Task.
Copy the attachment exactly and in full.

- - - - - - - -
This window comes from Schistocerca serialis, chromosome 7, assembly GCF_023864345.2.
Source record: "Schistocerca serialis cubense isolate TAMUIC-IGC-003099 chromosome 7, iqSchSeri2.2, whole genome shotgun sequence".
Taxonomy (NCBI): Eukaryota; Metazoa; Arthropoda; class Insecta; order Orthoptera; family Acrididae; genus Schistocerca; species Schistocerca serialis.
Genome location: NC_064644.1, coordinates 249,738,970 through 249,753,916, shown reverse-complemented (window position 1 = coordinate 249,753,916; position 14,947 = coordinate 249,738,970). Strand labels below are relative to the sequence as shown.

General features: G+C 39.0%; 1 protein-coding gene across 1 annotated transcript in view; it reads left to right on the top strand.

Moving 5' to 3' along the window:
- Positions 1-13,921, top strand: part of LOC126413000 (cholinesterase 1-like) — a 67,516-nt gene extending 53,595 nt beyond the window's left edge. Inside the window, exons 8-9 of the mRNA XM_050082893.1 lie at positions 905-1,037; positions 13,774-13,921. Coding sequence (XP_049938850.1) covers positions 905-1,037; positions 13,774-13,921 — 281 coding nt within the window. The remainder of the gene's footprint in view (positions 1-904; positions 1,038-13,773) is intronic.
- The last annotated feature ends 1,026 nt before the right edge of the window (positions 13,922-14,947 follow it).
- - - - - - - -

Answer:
This window comes from Schistocerca serialis, chromosome 7, assembly GCF_023864345.2.
Source record: "Schistocerca serialis cubense isolate TAMUIC-IGC-003099 chromosome 7, iqSchSeri2.2, whole genome shotgun sequence".
Taxonomy (NCBI): Eukaryota; Metazoa; Arthropoda; class Insecta; order Orthoptera; family Acrididae; genus Schistocerca; species Schistocerca serialis.
Genome location: NC_064644.1, coordinates 249,738,970 through 249,753,916, shown reverse-complemented (window position 1 = coordinate 249,753,916; position 14,947 = coordinate 249,738,970). Strand labels below are relative to the sequence as shown.

General features: G+C 39.0%; 1 protein-coding gene across 1 annotated transcript in view; it reads left to right on the top strand.

Moving 5' to 3' along the window:
- Positions 1-13,921, top strand: part of LOC126413000 (cholinesterase 1-like) — a 67,516-nt gene extending 53,595 nt beyond the window's left edge. Inside the window, exons 8-9 of the mRNA XM_050082893.1 lie at positions 905-1,037; positions 13,774-13,921. Coding sequence (XP_049938850.1) covers positions 905-1,037; positions 13,774-13,921 — 281 coding nt within the window. The remainder of the gene's footprint in view (positions 1-904; positions 1,038-13,773) is intronic.
- The last annotated feature ends 1,026 nt before the right edge of the window (positions 13,922-14,947 follow it).